To provide children with the tools and skills to be successful learners.
To promote a collaborative, inclusive and supportive learning environment.
To provide a learning environment that is physically, socially, culturally and emotionally safe.
The proposal was accepted, and implemented the following year.
In their midyear report to the board, the teachers shared summaries of research articles relating collaborative teaching and described what they had done to date:
What have we done differently...
What we have noticed...
The inquiry resulted in the desired changes for children. As they became increasingly able to manage themselves independently, they were able to plan the order of their learning within the overall framework. They used digital technologies to support their learning. They selected workshops appropriate for their learning needs and level. They engaged in follow-up activities closely linked to the teaching they had just had. They could talk about recent learning and make connections across different learning experiences. Parents commented on the work that their children were doing at home to achieve their goals.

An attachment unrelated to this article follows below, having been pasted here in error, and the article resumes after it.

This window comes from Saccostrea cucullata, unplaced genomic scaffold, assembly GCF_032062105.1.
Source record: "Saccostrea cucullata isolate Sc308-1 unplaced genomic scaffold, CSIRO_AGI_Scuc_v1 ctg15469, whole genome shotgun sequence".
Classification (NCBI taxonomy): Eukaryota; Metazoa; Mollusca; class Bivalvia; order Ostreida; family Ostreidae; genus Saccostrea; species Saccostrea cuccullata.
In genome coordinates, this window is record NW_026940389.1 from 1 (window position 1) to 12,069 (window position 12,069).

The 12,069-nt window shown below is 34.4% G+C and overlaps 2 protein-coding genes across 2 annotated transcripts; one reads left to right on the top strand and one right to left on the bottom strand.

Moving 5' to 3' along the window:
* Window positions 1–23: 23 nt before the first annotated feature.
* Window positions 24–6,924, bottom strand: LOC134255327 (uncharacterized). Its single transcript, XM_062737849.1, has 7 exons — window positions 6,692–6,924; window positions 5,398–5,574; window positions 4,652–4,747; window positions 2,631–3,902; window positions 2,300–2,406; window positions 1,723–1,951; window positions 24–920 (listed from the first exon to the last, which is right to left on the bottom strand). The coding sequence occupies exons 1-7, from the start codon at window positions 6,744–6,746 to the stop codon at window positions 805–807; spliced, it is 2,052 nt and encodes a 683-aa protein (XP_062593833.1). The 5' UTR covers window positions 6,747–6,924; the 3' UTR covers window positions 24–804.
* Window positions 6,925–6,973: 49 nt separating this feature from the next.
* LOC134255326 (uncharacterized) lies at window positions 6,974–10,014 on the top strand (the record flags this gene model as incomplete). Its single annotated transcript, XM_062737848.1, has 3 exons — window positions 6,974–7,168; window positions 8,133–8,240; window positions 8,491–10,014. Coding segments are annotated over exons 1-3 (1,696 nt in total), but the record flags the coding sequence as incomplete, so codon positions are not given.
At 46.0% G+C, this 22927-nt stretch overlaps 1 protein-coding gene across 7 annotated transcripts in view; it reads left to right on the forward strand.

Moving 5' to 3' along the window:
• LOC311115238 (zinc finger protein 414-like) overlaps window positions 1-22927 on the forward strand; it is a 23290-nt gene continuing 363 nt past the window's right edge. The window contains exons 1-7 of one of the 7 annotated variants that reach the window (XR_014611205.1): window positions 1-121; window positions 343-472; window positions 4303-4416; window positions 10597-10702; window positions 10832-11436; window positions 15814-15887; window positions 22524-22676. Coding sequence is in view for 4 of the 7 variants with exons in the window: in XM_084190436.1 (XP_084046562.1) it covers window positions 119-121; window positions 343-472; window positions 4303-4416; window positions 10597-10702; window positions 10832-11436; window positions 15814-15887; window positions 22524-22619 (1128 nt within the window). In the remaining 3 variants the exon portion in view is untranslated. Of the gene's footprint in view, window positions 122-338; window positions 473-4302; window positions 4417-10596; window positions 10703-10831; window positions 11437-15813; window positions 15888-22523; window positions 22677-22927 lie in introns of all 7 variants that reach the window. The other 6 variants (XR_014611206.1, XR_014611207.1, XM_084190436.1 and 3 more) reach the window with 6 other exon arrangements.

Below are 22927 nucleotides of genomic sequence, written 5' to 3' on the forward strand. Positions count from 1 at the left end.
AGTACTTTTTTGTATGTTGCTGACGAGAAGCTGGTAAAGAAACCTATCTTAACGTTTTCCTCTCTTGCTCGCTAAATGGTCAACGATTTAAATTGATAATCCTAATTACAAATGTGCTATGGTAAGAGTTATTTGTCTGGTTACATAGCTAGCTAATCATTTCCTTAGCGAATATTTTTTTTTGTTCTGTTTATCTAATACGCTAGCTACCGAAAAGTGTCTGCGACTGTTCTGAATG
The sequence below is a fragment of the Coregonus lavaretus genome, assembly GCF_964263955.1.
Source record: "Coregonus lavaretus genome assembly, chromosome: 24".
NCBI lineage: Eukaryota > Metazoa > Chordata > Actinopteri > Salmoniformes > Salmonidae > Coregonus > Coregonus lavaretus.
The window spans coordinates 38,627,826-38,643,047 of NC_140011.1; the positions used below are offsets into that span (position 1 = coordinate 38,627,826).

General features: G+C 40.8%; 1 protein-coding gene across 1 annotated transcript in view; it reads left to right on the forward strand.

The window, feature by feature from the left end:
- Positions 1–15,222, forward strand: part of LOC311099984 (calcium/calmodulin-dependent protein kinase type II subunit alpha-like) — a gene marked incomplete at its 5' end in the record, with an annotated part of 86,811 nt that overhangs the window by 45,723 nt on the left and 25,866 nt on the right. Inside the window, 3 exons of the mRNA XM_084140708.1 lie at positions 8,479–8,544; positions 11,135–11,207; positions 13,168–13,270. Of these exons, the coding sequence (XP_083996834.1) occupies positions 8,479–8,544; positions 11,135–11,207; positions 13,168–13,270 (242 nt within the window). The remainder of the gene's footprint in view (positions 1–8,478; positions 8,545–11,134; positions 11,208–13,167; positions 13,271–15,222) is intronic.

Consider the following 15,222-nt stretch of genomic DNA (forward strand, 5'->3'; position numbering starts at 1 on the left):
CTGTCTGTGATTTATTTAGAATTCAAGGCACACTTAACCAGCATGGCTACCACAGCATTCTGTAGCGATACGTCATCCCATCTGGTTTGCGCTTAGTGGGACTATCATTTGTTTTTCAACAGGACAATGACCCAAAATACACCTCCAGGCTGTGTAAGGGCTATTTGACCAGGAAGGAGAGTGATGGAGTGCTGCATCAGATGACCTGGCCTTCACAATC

“Our teacher puts us in charge of our own learning, if we are stuck she doesn’t just give us the answer, she talks about other strategies I can use.”
Year 5 child
“I knew what my numeracy goal should be because from a test done earlier I had found groupings within 100 tricky.”
Year 4 child
“Students are driving their own learning, and are wanting to learn. They nag me if I don’t get to a workshop on time.”
In the 12 months of this inquiry…
Twelve students made accelerated progress in reading. Four moved from ‘well below’ to ‘below’, six from ‘below’ to ‘at’ and four from ‘at’ to ‘above’ the National Standard.
Ten students made accelerated progress in writing. Two moved from ‘well below’ to ‘below’, four from ‘below’ to ‘at’ and four from ‘at’ to ‘above’ the National Standard.